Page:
by Marta Oko-Riebau, MA
“Fairy tales to me are never happy, sweet stories. They’re moral stories about overcoming the dark side and the bad.” – Joe Wright
As a young child I used to love to hear dark stories. Happy, simple plots could only hold my attention and interest for a limited time, but the sad or scary ones stuck with me for hours, days, or even years after hearing them. My sister and I had a collection of beautifully illustrated books with stories that I adored. It was mostly fairy tales written by brothers Grimm and Andersen, completely “uncensored” with their rough and dark plots. In those stories, the Little Mermaid dies of sorrow (turns into sea foam) after she is rejected by the love of her life and Little Red Riding Hood gets eaten by the evil wolf because she did not use caution. Cinderella is verbally and emotionally abused by her cruel stepmother and the lonely Little Match Girl freezes to death dreaming of a better world while not having a place in the real one. Snow White does not have anyone close and dear to her in the world and little Kai gets deceived by the beautiful, but evil, Snow Queen and changes from a kind and loving boy into a mean and cruel person. Hansel and Gretel, lost and alone in a forest, trust the wrong person and are forced to take a life in order to survive.
Nowadays, the stories that I, and many generations before me, grew up with may seem too dark, cruel, and depressing to even consider them as appropriate children’s stories. Many parents today choose safe, sunny, happy stories that seemingly protect their children from the scary and sad aspects of life. When I think about the stories I grew up with, aside from their scary factor, they taught us a lot about the world and human nature. The world is not always as safe and predictable as it seems in many “sugar coated” children stories, and people (even adults!) don’t always make the right decisions. The world depicted in the old fairy tales is far from being black or white. The good coexists with the evil, wisdom with ignorance, courage with cowardice, and joy with misery. Sometime the same people can chose to do good things, sometimes bad (like Hansel’s and Gretel’s dad who first agrees to get rid of his kids and then regrets his selfish decision). The “old school” stories created an opportunity for children to better understand the complexity of the world and allowed a space to ask some difficult questions.
Why was Cinderella’s stepmother so cruel to her? Why did the prince choose the other woman, and not the beautiful, committed and loyal mermaid? Why was there no one to help the little Match Girl when she was freezing to death? Why was the queen so narcissistic and insecure that she felt threatened by the good and kind Snow White? Why would Hansel and Gretel’s father allow his wife to abandon them in the forest? These and many other questions that children may ask while reading such stories of morality can be a great opportunity for parents to explain complex human nature and complicated life circumstances. During such conversations parents can explain that adults are not always good, and certainly not always right, that sometimes people hurt each other and you cannot trust everyone, and that sometimes even if you love someone very, very much you may get rejected by them.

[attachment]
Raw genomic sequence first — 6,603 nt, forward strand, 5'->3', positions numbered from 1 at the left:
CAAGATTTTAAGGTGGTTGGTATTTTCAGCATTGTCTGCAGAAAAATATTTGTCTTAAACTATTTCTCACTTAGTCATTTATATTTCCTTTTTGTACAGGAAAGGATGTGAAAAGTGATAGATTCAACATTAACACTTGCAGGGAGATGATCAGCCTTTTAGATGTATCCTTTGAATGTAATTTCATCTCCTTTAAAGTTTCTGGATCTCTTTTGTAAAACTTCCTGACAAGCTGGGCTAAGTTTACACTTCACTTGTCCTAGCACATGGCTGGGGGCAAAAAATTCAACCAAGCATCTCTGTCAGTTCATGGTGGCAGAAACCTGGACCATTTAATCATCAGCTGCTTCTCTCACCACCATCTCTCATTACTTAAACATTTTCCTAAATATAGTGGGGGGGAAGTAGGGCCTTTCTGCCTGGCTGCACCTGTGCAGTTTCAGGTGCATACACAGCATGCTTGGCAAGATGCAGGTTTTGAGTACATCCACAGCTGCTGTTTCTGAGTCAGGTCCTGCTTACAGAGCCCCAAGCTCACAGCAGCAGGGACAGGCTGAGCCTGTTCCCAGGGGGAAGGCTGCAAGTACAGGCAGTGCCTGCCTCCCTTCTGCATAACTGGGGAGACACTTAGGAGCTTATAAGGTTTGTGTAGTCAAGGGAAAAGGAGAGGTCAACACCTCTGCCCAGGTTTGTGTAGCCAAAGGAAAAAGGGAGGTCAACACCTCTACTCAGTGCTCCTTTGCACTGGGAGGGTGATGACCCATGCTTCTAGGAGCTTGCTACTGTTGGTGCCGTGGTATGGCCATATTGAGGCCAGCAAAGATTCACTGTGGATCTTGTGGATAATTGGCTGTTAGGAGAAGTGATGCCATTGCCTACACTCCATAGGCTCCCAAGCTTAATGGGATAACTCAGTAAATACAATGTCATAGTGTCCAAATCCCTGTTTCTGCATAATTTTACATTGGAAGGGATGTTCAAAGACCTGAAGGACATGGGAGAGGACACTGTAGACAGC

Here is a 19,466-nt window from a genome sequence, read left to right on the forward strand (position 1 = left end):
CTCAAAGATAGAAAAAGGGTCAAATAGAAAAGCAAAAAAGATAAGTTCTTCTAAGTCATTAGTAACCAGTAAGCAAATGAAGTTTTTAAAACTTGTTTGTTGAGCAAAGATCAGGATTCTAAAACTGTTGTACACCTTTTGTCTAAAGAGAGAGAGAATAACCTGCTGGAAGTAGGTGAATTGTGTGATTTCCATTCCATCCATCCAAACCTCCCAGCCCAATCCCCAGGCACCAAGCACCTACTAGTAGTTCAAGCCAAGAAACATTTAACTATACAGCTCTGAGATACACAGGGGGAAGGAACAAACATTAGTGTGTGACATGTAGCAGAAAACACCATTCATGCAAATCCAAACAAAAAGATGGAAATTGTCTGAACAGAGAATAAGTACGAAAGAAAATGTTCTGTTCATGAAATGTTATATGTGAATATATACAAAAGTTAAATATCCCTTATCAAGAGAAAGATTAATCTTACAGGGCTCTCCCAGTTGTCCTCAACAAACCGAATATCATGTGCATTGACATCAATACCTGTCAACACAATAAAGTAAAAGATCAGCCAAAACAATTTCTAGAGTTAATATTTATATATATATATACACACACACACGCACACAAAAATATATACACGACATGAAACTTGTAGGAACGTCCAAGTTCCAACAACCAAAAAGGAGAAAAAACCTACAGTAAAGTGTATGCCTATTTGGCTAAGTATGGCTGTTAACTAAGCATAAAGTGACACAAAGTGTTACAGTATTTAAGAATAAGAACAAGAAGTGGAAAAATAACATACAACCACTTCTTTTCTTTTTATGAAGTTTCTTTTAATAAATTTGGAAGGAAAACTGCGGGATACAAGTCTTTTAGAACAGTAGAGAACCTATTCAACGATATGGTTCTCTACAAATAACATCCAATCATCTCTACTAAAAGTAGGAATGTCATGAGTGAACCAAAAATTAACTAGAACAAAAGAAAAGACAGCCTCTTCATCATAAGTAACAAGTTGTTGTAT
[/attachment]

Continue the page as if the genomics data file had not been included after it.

Of course I cannot deny that there was a price that I paid as a child for being exposed to these fairy tales – the occasional nightmare filled with evil wolves and witches. But that never weakened my passion for sad and/or scary stories. Even today I prefer complex psychological dramas to comedies. I believe that dramas, like the fairy tales of old, represent the complex reality of life, don’t always have a happy ending, but contain a higher moral, whereas comedies tend to simplify reality for the sake of a laugh. As adults we can regulate our moods much better than children, so I understand that many parents want to protect their children from the material that may seem too heavy for their age. I certainly don’t recommend reading brothers Grimm stories to all children. Parents should use their own wisdom, knowledge, and instinct and they should take their child’s age, maturity, and psychological well-being into consideration when choosing books for them. But I do believe that including some of the classic fairy tales in their original form into the child’s library may be a good way to introduce certain difficult subjects into their life. With parental presence and willingness to answer some difficult questions, those stories may become excellent tools in exploring the complexities of life and human nature.
Marta Oko-Riebau, MA is a therapist who specializes in counseling individuals and couples struggling with relational issues. Marta also works with clients who are Immigrants and who are searching for their cultural identity, as well as intercultural couples. In addition to her private practice in Glendale, Marta is a ProBono Therapist at Maria Droste Counseling Center.